Attributing attacks to nation-states is a difficult task. Not only do state-sponsored threat actors often have more time and resources than traditional cybercriminals, but they also try to trick their victims into anonymity. Further complicating the cyber attribution process are copy attacks.
“Ransomware gangs and organized crime groups take the information that information security analysts have collected over the years about invading nation-states and incorporate these techniques into their attacks,” said Jon DiMaggio, author of The art of cyber warfarepublished by No Starch Press.
For example, he noted, the malware used in the 2016 Democratic National Convention hack had French and Russian roots. “The French part was put there intentionally to keep people away,” he said.
The who and why of an attack is important information, but organizations should never jump to conclusions when attributing attacks. Just because two attacks look similar doesn’t necessarily mean they’re from the same attacker.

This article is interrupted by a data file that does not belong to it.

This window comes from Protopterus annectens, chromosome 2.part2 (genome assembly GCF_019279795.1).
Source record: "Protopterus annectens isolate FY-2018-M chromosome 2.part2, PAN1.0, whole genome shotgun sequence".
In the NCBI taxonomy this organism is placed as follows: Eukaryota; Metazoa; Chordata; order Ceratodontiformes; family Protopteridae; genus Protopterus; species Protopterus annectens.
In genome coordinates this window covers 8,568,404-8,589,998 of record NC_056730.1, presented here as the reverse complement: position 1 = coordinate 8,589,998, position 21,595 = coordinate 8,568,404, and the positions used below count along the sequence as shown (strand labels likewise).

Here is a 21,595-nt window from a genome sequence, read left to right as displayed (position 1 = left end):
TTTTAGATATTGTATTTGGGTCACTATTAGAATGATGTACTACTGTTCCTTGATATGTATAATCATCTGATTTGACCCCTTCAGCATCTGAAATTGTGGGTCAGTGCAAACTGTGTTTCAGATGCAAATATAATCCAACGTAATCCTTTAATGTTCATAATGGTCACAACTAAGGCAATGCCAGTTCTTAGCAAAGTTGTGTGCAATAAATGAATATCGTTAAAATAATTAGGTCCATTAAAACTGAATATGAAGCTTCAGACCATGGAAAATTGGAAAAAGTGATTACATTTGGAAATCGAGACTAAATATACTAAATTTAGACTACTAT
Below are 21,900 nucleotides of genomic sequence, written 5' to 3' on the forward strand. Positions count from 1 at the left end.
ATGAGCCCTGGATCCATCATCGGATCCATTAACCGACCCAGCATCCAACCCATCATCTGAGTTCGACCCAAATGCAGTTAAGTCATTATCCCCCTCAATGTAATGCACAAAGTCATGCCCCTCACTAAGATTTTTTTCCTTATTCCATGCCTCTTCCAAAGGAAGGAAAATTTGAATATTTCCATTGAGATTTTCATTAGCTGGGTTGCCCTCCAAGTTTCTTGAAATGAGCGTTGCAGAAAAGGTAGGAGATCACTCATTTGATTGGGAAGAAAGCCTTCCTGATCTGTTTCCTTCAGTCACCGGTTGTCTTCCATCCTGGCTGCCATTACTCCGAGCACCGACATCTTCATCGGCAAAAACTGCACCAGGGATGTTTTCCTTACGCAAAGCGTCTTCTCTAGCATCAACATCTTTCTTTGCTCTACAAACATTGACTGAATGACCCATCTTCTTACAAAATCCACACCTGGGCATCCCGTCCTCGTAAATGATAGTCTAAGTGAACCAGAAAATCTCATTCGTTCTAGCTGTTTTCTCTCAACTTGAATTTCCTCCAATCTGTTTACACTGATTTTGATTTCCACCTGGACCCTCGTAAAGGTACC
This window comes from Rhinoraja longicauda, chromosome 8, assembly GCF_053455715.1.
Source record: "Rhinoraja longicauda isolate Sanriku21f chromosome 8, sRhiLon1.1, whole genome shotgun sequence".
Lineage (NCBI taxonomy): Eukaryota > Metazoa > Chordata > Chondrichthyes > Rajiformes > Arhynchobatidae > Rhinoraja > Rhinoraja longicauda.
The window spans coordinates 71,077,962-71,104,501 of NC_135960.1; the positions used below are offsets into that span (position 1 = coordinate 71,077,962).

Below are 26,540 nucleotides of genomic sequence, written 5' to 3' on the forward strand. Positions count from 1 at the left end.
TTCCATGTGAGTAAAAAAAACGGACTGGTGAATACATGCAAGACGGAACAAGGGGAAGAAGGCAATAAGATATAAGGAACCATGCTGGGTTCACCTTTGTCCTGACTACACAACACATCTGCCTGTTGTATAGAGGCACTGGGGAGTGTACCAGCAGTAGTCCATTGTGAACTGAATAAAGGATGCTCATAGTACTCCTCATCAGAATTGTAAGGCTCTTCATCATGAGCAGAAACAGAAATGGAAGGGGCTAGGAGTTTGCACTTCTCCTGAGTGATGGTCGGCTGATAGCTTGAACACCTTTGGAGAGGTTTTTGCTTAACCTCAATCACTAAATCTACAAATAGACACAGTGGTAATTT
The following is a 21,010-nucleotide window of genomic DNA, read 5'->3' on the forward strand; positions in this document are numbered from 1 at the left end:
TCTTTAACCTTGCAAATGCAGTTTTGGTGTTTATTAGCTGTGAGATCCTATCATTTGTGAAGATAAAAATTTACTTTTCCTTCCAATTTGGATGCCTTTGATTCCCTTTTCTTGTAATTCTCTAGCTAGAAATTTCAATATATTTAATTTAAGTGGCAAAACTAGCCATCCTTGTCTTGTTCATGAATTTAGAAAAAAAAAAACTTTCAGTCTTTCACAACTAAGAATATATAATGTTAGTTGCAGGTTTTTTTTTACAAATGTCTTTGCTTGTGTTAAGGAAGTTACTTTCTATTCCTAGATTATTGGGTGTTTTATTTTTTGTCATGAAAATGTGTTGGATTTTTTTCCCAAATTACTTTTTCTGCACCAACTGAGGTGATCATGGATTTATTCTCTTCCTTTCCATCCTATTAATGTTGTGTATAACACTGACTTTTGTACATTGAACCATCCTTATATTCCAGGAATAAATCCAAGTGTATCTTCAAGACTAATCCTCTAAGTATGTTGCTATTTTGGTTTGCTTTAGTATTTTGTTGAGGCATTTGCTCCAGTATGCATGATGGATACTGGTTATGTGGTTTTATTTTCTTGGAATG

The following excerpt from Chapter 2, “State-Sponsored Financial Attacks,” from The art of cyber warfare details the tactics, techniques and procedures that cybercrime group Odinaff copied from SWIFT attacks attributed to North Korea in 2016. This real-world case study exemplifies why it is so difficult to attribute attacks to nation states.
Odinaff: How cybercriminals learn from nation states
Earlier in this book, we pointed out the differences between common cybercriminals and nation-state attackers. Few cybercriminals are capable of the persistence, patience, and planning used in the compromises covered in this book so far. Unfortunately, there are always exceptions.
North Korean SWIFT attacks made global headlines in 2016, attracting the attention of an organized cybercrime group called Odinaff. That year, security researchers revealed what they had discovered about the tactics, techniques and procedures used in SWIFT attacks to compromise banks. This information helped to better defend against these incidents. But it also provided criminals with a roadmap for future bank compromises.